The sprint final in Sotkamo, Finland last year brought (see men's final map) introduced maze-like sprint orienteering to much of the orienteering universe. Lucky orienteers in the USA were no strangers to maze-like competitions, thanks to the existence of Corn Maze Orienteering USA, which maintains a healthy schedule of highly competitive championship events across the country. Corn Maze orienteering (or maize maze O if you swing that way) is not only exceptionally fun but also exceptionally great training for thinking fast and simplifying route choices in complex terrain.

Boris on the course at the first CMOUSA event, October 2010

The sprint final in Venice is not likely to include 800m of fencing to increase complexity but it is still good training -- and good fun -- to armchair with such courses. The most recent sprint World Cup event in Imatra, Finland took the fence complexity up a notch from WOC last year, literally creating a labyrinth in an otherwise boring town. Try it out with this RunningWild! for the women's World Cup course. WorldOfO has results and GPS tracking from the World Cup race as well as route choice analysis for the long leg on the men's course.

Friday, June 20, 2014

Who is the toughest? USA countdown to WOC!

The long distance final at WOC is a true test of endurance and the ability to keep your wits about you as you fight exhaustion. This year the long distance will take place in Lavarone, far from the canals and marshes of Venice and with just a few more contour lines to climb. You can see an old version of the map if you click this sentence.

A few weeks ago there were World Ranking Events in Italy on terrain relevant to WOC, with nice long courses on the Sunday. Like this one:

Blatantly stolen from Gernot Kerschbaumer's DOMA archive.
Today you can try your hand at picking route choices for the men's WRE course on the clock with the experimental RunningWild from WorldOfO. Go ahead, give it a shot! Click/think fast!

Thursday, June 19, 2014

What awaits the sprinters? OUSA countdown to WOC!

This year the WOC Sprint Final promises to be a fantastic event, taking place in the intricate streets, crossing the numerous canals, of the fabulous city of Venice.

Hopefully there won't be any swimming involved. (Photo by: Wolfgang Morode) 
What's it like to sprint in Venice? It's amazing! Can't make it there yourself? Check out this training map and draw your own routechoices with webroute!

Map teaser. Click it! Go draw your routes! Don't be afraid!

The plan is to have a new map each day leading up to WOC for you to armchair prepare and get a bit of a taste of what the WOC athletes have ahead of them. Enjoy!

WOC 2014: T minus 15 days!

With 15 days left before WOC 2014 in Italy, Team USA is gearing up for the action and we hope the fans at home are gearing up for some very early morning spectating. Two weeks is plenty of time to start waking up a bit earlier every day, ready for those 4am GPS-track-watching sessions.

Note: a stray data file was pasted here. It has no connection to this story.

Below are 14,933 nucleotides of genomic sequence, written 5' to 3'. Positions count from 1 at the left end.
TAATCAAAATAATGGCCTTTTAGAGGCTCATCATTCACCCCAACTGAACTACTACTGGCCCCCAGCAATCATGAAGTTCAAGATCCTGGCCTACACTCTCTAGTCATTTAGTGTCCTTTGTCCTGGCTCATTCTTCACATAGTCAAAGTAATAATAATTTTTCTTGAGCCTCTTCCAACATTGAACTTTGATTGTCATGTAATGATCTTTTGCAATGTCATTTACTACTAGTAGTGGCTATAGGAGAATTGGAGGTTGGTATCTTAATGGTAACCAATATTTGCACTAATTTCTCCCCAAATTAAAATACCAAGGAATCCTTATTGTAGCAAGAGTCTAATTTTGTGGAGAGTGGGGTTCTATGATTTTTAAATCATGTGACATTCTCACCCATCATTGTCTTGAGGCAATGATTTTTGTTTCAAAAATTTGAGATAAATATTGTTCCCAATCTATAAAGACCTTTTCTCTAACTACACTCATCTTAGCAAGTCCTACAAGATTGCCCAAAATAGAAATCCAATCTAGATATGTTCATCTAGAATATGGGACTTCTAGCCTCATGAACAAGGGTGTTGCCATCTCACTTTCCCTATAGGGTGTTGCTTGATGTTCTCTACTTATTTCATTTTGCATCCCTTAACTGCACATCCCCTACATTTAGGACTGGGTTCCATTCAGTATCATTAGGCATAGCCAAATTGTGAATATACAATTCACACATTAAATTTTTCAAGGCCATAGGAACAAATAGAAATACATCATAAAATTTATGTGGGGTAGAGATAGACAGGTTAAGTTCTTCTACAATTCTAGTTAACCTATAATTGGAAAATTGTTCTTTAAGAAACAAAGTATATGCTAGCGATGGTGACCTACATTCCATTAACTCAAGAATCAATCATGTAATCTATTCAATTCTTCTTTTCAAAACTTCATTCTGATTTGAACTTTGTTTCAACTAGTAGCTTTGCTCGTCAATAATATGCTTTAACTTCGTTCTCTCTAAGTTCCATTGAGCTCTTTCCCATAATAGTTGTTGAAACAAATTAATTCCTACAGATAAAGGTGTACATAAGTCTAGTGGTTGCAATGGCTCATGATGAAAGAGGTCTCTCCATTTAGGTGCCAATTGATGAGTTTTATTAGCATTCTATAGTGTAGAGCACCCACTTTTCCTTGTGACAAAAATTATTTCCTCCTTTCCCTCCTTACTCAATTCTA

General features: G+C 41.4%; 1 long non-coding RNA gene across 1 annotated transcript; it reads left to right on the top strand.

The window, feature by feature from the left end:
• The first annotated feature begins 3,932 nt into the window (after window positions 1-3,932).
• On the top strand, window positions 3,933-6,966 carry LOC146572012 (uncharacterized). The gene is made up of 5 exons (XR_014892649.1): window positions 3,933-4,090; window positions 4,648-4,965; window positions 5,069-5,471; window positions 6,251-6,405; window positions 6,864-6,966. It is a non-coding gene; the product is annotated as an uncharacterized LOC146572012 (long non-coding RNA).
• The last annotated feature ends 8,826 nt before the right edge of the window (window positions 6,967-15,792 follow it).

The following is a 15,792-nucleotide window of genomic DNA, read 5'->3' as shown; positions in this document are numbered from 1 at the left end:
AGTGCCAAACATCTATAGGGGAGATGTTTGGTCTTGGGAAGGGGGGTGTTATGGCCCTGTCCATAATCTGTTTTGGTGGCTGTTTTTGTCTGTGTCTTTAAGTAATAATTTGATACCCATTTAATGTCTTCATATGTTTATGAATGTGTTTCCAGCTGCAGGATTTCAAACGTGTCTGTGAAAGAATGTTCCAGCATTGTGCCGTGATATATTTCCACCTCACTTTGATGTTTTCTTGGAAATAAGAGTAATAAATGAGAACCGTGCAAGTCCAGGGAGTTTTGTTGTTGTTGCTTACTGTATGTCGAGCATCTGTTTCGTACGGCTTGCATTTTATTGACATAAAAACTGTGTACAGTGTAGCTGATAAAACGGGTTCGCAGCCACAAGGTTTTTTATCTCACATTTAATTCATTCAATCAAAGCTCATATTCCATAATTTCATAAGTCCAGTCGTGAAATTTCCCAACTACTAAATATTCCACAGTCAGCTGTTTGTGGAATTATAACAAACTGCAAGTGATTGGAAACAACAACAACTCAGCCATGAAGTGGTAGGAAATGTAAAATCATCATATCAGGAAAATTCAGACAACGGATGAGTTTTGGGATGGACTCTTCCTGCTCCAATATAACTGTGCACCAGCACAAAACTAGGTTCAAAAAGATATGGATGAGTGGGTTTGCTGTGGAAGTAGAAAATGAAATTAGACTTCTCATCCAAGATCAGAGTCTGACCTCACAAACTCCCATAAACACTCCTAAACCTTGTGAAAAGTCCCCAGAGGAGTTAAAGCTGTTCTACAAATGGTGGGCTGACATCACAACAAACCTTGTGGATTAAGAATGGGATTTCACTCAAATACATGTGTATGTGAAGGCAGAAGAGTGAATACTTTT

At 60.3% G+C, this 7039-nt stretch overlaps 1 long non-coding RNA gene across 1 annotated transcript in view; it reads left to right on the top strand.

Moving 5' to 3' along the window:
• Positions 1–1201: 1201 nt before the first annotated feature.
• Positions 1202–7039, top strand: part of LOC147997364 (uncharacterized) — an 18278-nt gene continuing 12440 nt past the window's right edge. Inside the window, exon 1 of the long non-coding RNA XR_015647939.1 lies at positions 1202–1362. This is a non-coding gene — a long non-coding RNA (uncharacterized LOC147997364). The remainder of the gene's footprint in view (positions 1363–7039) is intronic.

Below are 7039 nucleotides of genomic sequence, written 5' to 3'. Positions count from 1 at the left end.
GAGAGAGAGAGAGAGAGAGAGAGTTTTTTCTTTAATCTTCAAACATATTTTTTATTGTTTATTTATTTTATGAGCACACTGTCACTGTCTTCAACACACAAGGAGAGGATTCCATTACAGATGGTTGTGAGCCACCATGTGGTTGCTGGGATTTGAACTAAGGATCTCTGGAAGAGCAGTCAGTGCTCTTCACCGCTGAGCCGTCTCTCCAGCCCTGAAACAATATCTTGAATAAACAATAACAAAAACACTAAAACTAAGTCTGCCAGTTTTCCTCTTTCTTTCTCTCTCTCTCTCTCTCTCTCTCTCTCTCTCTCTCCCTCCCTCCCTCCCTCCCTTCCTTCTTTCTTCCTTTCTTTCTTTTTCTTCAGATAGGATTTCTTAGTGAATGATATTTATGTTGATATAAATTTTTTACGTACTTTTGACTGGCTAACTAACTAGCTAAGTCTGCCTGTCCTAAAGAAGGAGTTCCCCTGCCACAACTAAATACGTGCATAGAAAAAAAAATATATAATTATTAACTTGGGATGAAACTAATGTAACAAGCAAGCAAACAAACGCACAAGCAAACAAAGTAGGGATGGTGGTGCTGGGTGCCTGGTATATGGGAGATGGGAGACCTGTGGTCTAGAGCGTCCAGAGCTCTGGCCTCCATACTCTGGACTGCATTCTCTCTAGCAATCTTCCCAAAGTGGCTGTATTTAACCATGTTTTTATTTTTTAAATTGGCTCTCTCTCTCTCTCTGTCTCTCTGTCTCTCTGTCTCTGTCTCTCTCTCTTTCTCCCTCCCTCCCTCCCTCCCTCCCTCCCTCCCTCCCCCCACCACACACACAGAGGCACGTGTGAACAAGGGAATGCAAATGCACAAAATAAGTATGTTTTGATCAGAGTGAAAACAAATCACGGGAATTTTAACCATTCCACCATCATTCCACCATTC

You may not get to see his smiley face or hear his quiet cheers, but you can pretend. (Ross Smith, relay WOC 2013)
Throughout WOC there will be info on this blog about starts and results, but here's a preview of the schedule:

Sat, 5 Jul: Sprint Q + Sprint F (Venice)
Sun, 6 Jul: Opening Ceremony
Mon, 7 Jul: Sprint Relay (Trento)
Tue, 8 Jul: Rest day
Wed, 9 Jul: Long final (Lavarone)
Thur, 10 Jul: Rest day
Fri, 11 Jul: Middle final (Campomulo)
Sat, 12 Jul: Relay (Campomulo)

And a reminder of who is running what:

Sprint - Ethan, Giacomo, Ross
Sprint relay - to be announced in Italy after the sprint (2 among, Eric, Ethan, Giacomo and Ross)
Long - Eric
Middle - Wyatt
Relay - to be announced in Italy (Pre-selection of Eric for a leg)

Sprint - Ali, Sam and Tori
Sprint relay - to be announced in Italy (pre-selection of Ali and Sam)
Long distance - Ali and Alex
Middle distance - Ali and Hannah
Relay - to be announced in Italy

Dust off the facepaint and get ready for some hardcore team support!

Wednesday, June 18, 2014

Jukola Reactions: Matt and Isabel

Continuing with our series of junior team members reacting to Jukola--next up are Matt Stout and Izzy Bryant. 


Our Jukola trip began Friday morning. After originally planning to head over to Jukola in two trips we decided to go over as a team on the 10 o’clock bus from Kuopio to the race site, which was a military camp. When we arrived it was cold and rainy. Everyone threw on all the layers they brought with them to try and stay warm. We checked in, picked up the emit punching devices, and found our 17-person tent. We headed to lunch and went through the stores. With the rain the ground had turned to mud, and everywhere you stepped there was more and more mud. 

At 2 o’clock we went to watch the Venla start with Izzy as the first leg. After going through a few more stores and finding free sun glasses, Addie started the second leg. Midway through her leg I did the model map with Ethan, Connor, and Addison. Some time during the model, Anne started the 3rd leg of Venla. After coming back from the model, Ane, a Norwegian, had started the 4th leg, and Addie was having story time, reading a book out loud to everyone. At 6 o’clock the boys had a Jukola meeting going over how to pass the emits and when to wake people up. The order was Michael, Ethan, Erin, Addison, Austin, Connor, and then me. After the meeting we to watch Ane finish her leg and complete the Venla relay. Once we saw Ane finish we ate dinner and completed the 2nd half of window shopping we had done earlier. I bought a pair of o-pants for training.